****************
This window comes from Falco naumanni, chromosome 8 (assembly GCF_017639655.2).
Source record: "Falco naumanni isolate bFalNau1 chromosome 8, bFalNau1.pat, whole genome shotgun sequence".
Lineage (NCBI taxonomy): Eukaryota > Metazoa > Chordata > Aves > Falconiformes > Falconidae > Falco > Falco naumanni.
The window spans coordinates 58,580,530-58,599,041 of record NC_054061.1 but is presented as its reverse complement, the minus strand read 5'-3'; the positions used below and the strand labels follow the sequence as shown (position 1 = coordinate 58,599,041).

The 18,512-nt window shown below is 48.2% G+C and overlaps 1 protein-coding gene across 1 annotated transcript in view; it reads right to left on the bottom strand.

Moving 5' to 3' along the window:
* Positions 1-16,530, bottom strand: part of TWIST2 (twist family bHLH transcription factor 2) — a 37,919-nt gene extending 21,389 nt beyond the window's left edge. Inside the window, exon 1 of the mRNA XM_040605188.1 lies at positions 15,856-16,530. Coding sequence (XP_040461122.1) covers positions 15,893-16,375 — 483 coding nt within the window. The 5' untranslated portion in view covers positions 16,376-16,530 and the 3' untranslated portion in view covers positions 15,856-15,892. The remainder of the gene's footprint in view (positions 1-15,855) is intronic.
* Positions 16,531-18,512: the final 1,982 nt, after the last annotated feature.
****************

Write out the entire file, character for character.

This window comes from Falco naumanni, chromosome 8 (assembly GCF_017639655.2).
Source record: "Falco naumanni isolate bFalNau1 chromosome 8, bFalNau1.pat, whole genome shotgun sequence".
Lineage (NCBI taxonomy): Eukaryota > Metazoa > Chordata > Aves > Falconiformes > Falconidae > Falco > Falco naumanni.
The window spans coordinates 58,580,530-58,599,041 of record NC_054061.1 but is presented as its reverse complement, the minus strand read 5'-3'; the positions used below and the strand labels follow the sequence as shown (position 1 = coordinate 58,599,041).

The 18,512-nt window shown below is 48.2% G+C and overlaps 1 protein-coding gene across 1 annotated transcript in view; it reads right to left on the bottom strand.

Moving 5' to 3' along the window:
* Positions 1-16,530, bottom strand: part of TWIST2 (twist family bHLH transcription factor 2) — a 37,919-nt gene extending 21,389 nt beyond the window's left edge. Inside the window, exon 1 of the mRNA XM_040605188.1 lies at positions 15,856-16,530. Coding sequence (XP_040461122.1) covers positions 15,893-16,375 — 483 coding nt within the window. The 5' untranslated portion in view covers positions 16,376-16,530 and the 3' untranslated portion in view covers positions 15,856-15,892. The remainder of the gene's footprint in view (positions 1-15,855) is intronic.
* Positions 16,531-18,512: the final 1,982 nt, after the last annotated feature.